Surface acoustic waves (SAW) generated in a piezoelectric substrate may be used to manipulate micro-scale droplets of liquid in a digital microfluidic system for lab-on-a-chip applications. The wettability of the surface over which a droplet is driven determines the ease and speed with which the droplet is propelled. This provides the opportunity to achieve fine control of SAW driven droplets simply by patterning of the surface into areas with different levels of wettability. This paper evaluates a number of different materials and surface preparation techniques and assesses their manufacturability and efficacy for this application. Test structures have been designed and developed to help optimise a fabrication process using the biocompatible polymer Parylene. Early results obtained using airflow as a driving force show that it is possible to manipulate droplets through direction changes of up to 60°. Additional work has been done using surface acoustic waves as the driving force to determine the extent to which droplets can be guided to desired locations.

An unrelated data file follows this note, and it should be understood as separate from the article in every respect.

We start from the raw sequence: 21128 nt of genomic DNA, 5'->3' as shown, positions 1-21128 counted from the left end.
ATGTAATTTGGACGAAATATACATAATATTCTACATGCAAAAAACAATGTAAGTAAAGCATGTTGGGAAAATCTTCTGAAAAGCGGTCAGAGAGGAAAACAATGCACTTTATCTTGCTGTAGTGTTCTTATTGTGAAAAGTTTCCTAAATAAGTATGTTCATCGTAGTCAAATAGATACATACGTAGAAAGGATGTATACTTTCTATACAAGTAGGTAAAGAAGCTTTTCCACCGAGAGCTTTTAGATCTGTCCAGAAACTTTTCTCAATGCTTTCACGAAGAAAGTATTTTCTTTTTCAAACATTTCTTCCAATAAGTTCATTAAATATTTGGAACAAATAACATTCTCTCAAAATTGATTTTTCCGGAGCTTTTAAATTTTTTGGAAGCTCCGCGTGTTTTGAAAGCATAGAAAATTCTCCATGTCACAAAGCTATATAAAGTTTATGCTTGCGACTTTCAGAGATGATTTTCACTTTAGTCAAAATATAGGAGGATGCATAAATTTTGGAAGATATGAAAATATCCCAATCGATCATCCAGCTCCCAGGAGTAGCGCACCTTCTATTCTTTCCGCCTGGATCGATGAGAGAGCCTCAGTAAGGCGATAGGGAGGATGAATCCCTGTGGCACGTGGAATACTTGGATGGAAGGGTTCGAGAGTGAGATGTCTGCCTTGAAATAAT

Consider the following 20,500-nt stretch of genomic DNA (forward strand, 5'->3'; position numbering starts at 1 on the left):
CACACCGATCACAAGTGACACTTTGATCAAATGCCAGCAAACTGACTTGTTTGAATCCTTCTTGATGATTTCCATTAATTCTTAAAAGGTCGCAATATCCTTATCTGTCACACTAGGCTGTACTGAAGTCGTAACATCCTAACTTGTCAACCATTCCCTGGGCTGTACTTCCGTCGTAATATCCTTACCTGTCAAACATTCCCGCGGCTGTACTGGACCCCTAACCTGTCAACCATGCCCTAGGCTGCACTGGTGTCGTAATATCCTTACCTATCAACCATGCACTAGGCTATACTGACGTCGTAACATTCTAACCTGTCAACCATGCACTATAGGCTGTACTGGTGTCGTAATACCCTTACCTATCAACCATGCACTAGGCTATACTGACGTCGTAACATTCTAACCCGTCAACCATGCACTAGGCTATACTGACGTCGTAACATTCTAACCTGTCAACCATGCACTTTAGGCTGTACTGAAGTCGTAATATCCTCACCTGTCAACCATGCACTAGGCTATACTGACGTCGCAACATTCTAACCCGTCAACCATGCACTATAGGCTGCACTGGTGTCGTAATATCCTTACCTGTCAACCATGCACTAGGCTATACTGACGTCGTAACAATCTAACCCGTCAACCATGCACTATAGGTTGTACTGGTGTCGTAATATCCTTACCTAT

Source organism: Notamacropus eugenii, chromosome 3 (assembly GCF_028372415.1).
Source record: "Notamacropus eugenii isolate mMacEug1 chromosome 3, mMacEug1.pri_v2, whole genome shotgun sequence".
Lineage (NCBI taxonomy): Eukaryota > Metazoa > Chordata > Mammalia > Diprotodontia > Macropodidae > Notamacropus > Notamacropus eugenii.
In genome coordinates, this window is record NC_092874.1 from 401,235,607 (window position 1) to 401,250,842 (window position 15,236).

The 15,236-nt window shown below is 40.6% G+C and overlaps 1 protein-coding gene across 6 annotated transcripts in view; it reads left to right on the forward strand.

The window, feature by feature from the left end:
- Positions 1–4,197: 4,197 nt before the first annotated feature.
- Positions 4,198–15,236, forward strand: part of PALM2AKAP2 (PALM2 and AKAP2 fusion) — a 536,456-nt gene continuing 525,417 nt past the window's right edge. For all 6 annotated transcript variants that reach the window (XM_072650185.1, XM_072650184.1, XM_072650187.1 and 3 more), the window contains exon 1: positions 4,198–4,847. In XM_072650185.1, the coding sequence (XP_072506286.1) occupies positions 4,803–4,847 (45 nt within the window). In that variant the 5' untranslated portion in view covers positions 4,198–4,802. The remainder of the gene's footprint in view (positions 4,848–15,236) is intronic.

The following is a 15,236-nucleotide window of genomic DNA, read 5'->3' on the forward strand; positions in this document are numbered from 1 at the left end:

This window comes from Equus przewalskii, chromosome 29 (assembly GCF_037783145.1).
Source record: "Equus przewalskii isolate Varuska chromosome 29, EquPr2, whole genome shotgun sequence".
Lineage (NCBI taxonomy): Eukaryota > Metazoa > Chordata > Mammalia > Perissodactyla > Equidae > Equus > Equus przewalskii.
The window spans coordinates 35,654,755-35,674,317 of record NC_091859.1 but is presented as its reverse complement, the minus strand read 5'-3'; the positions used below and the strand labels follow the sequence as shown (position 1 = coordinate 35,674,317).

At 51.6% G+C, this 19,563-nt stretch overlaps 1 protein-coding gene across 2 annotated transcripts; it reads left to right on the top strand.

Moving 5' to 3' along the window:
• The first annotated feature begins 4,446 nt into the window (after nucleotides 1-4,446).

|Title of host publication||Microelectronic Test Structures (ICMTS), 2012 IEEE International Conference on|
|Place of Publication||Piscataway, NJ|
|Publication status||Published - 2012|
|Event||Microelectronic Test Structures (ICMTS), 2012 IEEE International Conference on - |
Duration: 1 Jan 2012 → …
|Conference||Microelectronic Test Structures (ICMTS), 2012 IEEE International Conference on|
|Period||1/01/12 → …|